Council members explored a number of thought-provoking issues with the academics. It was suggested that states must always be vigilant against the potential of major war, as international complacency can lull them into a false sense of security, creating the conditions leading to global conflagration. It was also hypothesised that the advent of multilateral institutions has played a role in preventing the outbreak of a third world war. One of the academics argued that the international system is based on “selective security” rather than “collective security”. He noted that when one or more of the permanent members of the Council have a strong national interest at stake, finding solutions to crisis situations can be challenging. However, when such a political dynamic does not exist, the Council is more likely to come up with constructive solutions to security challenges.
In Ypres, Council members attended the Last Post Ceremony, which has taken place every night since 1928 to commemorate the troops from the then British Empire (and their allies), who died in various World War I battles in the environs of Ypres. During the ceremony, a musical salute is played in memory of these soldiers at Ypres’ Menin Gate, through which troops departed for battle. Council members placed a wreath at the gate as part of the ceremony.
At a dinner following the ceremony at the Ypres City Hall, Armand De Decker, Minister of State, said that an institutional and legal framework exists today that can promote peace and security, adding that the Council is an important part of this architecture. Lyall Grant followed De Decker’s remarks by drawing linkages with the themes that were relevant to the events that unfolded in Belgium in World War I—e.g., protection of civilians, conflict prevention and the destruction of cultural monuments—with the Council’s current work. For example, he noted that nine of the Council’s 15 peacekeeping operations have a mandate to protect civilians, while the destruction of cultural monuments has blighted Afghanistan, Iraq and Mali—all situations on the Council’s agenda. Lyall Grant also emphasised that during the UK presidency this month, there will be an open debate on conflict prevention.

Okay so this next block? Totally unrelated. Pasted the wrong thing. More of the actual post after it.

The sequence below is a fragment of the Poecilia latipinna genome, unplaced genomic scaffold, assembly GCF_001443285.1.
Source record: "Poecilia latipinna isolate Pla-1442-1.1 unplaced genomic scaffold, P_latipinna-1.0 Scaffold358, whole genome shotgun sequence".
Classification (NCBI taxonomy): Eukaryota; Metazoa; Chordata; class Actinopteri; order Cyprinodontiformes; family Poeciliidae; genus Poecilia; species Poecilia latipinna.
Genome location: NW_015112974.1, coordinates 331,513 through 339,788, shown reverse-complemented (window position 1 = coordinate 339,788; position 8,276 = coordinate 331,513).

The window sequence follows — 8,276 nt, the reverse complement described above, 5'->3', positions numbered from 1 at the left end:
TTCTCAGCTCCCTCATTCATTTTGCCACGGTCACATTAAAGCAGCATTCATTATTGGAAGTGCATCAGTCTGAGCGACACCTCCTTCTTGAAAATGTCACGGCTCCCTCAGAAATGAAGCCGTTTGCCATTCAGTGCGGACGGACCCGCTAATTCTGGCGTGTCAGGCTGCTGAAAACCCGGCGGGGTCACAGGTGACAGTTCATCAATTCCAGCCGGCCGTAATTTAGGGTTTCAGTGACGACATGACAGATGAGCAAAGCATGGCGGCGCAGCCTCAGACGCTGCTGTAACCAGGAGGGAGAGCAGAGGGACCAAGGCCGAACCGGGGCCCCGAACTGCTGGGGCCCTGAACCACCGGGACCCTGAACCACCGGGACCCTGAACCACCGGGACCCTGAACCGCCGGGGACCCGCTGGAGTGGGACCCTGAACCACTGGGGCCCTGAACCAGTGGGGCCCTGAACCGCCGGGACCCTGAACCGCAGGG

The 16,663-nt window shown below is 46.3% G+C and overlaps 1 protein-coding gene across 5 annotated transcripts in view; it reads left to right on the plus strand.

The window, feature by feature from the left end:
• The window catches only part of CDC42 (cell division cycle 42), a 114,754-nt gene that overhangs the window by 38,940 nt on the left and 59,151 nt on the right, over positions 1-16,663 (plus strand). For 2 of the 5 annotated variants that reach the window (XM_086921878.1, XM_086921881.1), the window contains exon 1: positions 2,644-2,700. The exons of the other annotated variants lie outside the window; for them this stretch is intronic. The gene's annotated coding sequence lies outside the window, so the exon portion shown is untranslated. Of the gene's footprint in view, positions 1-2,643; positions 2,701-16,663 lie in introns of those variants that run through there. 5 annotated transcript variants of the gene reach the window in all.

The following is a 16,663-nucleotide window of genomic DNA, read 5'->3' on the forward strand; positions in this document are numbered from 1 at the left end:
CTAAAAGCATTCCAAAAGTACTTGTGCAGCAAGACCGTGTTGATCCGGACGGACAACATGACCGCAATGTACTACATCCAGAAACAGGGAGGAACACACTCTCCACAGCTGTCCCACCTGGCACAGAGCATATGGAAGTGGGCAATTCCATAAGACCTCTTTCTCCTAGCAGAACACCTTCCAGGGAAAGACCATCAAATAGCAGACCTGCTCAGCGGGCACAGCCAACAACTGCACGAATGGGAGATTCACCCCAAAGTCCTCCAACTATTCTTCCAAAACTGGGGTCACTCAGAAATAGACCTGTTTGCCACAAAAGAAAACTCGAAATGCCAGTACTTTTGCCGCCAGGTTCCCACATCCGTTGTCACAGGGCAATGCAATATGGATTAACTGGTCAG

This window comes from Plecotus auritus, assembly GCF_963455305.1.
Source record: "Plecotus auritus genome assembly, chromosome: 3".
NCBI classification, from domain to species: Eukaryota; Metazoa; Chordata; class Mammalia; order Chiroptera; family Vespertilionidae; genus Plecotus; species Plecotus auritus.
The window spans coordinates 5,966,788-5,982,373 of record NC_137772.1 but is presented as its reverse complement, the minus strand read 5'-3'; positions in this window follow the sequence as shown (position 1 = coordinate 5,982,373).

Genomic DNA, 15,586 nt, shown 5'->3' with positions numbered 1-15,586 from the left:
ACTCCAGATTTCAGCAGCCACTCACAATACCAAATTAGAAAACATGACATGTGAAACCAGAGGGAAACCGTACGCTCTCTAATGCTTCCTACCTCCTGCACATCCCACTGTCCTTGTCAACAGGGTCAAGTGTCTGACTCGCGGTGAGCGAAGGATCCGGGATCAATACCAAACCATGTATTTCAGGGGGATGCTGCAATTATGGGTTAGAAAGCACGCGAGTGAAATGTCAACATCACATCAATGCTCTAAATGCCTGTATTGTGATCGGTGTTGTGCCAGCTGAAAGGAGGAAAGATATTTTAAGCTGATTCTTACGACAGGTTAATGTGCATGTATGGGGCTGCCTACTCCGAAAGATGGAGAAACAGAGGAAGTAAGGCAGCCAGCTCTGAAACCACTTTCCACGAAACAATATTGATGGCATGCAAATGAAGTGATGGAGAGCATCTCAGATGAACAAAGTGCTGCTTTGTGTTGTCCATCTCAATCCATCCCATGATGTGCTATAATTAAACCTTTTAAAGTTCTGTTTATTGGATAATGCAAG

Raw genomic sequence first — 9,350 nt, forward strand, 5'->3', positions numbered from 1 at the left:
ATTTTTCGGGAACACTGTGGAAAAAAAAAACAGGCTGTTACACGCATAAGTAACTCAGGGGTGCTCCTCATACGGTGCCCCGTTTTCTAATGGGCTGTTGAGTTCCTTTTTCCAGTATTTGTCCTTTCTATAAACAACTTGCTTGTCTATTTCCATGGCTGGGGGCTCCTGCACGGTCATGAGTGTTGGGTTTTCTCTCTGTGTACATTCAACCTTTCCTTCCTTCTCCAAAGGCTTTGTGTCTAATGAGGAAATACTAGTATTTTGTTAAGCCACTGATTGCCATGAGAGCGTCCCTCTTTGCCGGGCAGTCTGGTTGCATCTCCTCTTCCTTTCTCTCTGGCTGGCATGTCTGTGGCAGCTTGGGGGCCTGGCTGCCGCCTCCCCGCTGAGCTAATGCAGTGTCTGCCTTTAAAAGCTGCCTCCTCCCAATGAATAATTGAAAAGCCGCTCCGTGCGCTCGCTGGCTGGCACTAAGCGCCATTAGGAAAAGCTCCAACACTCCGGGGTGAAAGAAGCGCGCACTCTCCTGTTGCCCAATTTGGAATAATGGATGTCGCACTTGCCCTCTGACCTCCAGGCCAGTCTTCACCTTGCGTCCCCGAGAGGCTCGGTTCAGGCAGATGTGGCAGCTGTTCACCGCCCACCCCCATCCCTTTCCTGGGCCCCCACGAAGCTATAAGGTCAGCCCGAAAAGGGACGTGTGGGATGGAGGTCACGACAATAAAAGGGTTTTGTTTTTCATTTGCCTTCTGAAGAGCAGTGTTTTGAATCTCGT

Day 2: Poelkapelle, Poperinge, Ypres
Today (August 10), the Security Council concluded its visiting mission to Belgium with stops at the Lijssenthoek International Military Cemetery, the In Flanders Fields Museum and the Poelkappelle military base.